Sadly, Collins knows enough to reference the work of David Lewis-Williams on the role of altered states of consciousness in the development of spirituality but then uses this as mere coloring to claim that the true source of spirituality was Cygnus—and the alleged cosmic rays he thinks fell to earth from that part of the sky, sparking human evolution. There are cosmic rays that have been detected in that part of the sky; but in order to claim the ancients knew of them, he has to propose an advanced ancient civilization, alien intervention, or (his current version) that altered states of consciousness made cosmic rays visible to shamans! His specific claim is that shamans saw “phosphenes” deep inside caves—flashes of light due to cosmic radiation, though he does not explain how they would connect these underground flashes to a specific sector of the aboveground sky. The shamans somehow intuited these flashes came from outer space, were mutating their DNA, and should therefore be enshrined in world religion as a manifestation of the divine creation of humanity.
Whether this is technically possible or not, this claim rests entirely on the assumption that a vagina and a sitting duck are representations of Cygnus—which can’t be proved. Other authors, like Richard Leviton, are even more explicit and consider Cygnus the constellation where “ET activity” meets “mystical initiatory experience” because—wait for it—Cygnus is a swan and swans are compared to vimanas (flying chariots) in Sanskrit literature, and vimanas are really alien spacecraft (because ancient astronaut theorists tell us so); therefore, Cygnus is the sign and the seal of alien intervention!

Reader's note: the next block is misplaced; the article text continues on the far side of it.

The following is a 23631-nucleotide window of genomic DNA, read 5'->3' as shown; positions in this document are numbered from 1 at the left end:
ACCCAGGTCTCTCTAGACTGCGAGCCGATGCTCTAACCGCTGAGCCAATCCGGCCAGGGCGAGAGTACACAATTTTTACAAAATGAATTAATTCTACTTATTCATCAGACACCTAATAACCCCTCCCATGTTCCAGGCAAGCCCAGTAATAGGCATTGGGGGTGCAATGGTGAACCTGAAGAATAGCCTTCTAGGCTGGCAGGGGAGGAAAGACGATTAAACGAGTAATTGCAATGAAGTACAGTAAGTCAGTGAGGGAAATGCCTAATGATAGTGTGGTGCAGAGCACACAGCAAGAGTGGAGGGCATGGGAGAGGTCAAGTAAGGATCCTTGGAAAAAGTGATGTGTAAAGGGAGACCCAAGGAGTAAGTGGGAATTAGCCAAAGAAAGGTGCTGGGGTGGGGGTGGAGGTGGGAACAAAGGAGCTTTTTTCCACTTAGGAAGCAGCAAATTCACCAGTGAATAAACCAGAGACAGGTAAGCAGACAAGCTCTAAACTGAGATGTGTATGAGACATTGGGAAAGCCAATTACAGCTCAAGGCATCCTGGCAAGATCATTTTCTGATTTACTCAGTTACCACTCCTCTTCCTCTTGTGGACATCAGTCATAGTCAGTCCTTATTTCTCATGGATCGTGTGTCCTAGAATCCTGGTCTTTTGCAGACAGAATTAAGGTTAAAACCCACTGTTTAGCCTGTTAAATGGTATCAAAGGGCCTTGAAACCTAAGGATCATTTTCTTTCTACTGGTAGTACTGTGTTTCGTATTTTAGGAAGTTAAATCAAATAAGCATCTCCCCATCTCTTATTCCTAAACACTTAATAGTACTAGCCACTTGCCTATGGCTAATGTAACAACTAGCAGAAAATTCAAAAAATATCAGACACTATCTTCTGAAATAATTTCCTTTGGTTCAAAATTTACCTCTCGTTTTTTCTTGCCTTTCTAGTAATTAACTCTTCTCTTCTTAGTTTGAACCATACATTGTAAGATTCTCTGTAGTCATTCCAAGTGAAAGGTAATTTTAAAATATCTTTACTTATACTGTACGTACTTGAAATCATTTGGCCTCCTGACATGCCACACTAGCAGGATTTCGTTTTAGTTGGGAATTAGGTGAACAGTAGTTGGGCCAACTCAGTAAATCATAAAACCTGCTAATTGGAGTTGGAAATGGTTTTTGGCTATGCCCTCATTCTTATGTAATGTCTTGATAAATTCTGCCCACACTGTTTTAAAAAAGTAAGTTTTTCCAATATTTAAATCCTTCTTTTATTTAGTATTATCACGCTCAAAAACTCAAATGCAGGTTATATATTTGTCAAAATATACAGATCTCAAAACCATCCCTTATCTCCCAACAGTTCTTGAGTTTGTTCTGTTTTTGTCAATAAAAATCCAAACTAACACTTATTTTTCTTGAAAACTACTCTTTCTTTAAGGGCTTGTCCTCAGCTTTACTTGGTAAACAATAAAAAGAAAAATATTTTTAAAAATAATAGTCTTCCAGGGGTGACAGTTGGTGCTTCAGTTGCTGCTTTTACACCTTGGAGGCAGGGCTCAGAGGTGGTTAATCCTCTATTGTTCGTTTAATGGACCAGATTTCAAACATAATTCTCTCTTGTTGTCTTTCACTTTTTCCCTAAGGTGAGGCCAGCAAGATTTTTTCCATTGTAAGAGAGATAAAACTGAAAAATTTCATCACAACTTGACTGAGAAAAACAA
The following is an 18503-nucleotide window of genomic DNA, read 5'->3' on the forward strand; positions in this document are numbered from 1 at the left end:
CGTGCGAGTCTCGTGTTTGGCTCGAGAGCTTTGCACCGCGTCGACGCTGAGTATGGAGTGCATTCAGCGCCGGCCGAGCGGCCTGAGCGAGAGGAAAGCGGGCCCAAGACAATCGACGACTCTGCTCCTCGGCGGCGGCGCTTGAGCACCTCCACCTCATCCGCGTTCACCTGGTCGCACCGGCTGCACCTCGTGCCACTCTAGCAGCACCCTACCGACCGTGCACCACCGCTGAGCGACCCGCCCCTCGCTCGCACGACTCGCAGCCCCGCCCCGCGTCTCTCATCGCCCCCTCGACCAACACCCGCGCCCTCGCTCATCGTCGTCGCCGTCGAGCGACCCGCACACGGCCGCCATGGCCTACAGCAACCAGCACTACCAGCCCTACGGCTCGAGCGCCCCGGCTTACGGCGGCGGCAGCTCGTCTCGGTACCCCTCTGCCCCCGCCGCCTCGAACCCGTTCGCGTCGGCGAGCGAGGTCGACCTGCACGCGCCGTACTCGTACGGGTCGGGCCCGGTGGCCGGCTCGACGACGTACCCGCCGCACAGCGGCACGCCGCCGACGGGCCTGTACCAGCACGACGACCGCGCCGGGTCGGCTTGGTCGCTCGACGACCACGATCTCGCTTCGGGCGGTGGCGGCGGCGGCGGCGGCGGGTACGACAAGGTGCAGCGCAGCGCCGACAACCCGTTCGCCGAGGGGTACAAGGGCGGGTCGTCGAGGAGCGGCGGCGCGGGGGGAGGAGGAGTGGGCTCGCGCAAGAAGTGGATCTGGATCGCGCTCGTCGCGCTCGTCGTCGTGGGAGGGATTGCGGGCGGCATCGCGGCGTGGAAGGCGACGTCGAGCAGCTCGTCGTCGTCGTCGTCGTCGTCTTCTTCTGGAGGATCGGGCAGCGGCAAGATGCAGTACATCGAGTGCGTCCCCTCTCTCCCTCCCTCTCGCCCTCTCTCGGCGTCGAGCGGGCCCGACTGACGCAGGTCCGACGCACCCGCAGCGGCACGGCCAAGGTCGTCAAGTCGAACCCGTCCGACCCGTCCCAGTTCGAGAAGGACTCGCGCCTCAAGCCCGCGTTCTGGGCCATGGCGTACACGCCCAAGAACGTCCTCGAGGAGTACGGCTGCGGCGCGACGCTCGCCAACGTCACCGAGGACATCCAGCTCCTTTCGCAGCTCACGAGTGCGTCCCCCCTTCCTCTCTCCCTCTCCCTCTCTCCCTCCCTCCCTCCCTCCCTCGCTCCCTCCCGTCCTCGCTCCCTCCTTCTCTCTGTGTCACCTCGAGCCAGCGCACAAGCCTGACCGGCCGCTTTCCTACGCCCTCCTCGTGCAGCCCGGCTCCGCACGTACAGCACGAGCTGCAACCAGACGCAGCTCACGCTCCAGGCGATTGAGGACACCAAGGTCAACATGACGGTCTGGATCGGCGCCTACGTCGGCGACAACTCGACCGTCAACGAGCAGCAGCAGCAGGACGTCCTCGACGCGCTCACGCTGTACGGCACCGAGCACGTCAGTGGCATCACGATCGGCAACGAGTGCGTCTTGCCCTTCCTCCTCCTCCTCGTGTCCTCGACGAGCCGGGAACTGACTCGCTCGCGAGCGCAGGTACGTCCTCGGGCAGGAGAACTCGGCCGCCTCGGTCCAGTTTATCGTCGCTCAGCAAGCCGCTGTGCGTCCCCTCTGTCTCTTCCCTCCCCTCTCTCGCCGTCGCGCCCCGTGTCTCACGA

Collins, like other alternative thinkers, can imagine no internal mental processes and thus has to find an external reason—like cosmic firecrackers—that ancient people would meditate deep in caves. Lewis-Williams was able to explain this perfectly well through appeals to sensory deprivation and altered states of consciousness without any compounding and confounding external stimuli. There is no reason to add them in on the strength of Collins’ ideas about the real purpose of pictures of female anatomy. Nor is there any reason to suspect, on the sole strength of this ambiguous cave art, that Paleolithic people would have had any idea about the “mutagenic” effects of Cygnus’ cosmic rays, much less the ability to turn them into a tenet of world religion.
I hope it also goes without saying that Cygnus would not have been the “original” of the Christian cross or the Orphic cross, as Collins claims, since the Greeks viewed the constellation as a bird, not a cross.
10/1/2012 11:45:20 pm
you either read the book with bias, or did not read it at all. your conclusions are tersely emotional, and ignore the esoteric history of cygnus as a one-time pole star..
10/2/2012 12:36:09 am
I did not criticize the idea that ancient people 15,000 years ago might have cared about the general region of Cygnus as the home of the pole star, but what evidence is there that the cave art in question represents specific constellations? We cannot trace constellations back before Babylon with any confidence, let alone project them back 20,000 years on the strength of images that have much better and more coherent explanations.
10/2/2012 04:03:26 am